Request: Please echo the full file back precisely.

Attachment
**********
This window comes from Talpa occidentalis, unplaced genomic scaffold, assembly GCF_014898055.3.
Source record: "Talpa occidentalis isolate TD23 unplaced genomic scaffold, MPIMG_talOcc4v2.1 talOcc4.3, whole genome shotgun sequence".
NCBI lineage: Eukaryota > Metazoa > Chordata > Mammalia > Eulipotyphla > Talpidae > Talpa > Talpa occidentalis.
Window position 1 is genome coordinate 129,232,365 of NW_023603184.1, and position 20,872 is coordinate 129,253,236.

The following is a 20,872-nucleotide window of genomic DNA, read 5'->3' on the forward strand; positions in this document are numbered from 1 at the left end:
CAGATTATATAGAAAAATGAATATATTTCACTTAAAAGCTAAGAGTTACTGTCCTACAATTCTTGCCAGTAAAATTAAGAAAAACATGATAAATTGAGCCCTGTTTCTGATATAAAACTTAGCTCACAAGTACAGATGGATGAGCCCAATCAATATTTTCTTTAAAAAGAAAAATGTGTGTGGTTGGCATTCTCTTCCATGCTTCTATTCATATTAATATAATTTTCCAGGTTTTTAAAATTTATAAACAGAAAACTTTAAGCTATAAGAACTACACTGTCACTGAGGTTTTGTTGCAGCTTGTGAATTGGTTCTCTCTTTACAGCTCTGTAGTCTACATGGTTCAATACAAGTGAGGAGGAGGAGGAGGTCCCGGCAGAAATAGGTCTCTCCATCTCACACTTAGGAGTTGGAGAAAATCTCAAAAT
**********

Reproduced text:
This window comes from Talpa occidentalis, unplaced genomic scaffold, assembly GCF_014898055.3.
Source record: "Talpa occidentalis isolate TD23 unplaced genomic scaffold, MPIMG_talOcc4v2.1 talOcc4.3, whole genome shotgun sequence".
NCBI lineage: Eukaryota > Metazoa > Chordata > Mammalia > Eulipotyphla > Talpidae > Talpa > Talpa occidentalis.
Window position 1 is genome coordinate 129,232,365 of NW_023603184.1, and position 20,872 is coordinate 129,253,236.

The following is a 20,872-nucleotide window of genomic DNA, read 5'->3' on the forward strand; positions in this document are numbered from 1 at the left end:
CAGATTATATAGAAAAATGAATATATTTCACTTAAAAGCTAAGAGTTACTGTCCTACAATTCTTGCCAGTAAAATTAAGAAAAACATGATAAATTGAGCCCTGTTTCTGATATAAAACTTAGCTCACAAGTACAGATGGATGAGCCCAATCAATATTTTCTTTAAAAAGAAAAATGTGTGTGGTTGGCATTCTCTTCCATGCTTCTATTCATATTAATATAATTTTCCAGGTTTTTAAAATTTATAAACAGAAAACTTTAAGCTATAAGAACTACACTGTCACTGAGGTTTTGTTGCAGCTTGTGAATTGGTTCTCTCTTTACAGCTCTGTAGTCTACATGGTTCAATACAAGTGAGGAGGAGGAGGAGGTCCCGGCAGAAATAGGTCTCTCCATCTCACACTTAGGAGTTGGAGAAAATCTCAAAAT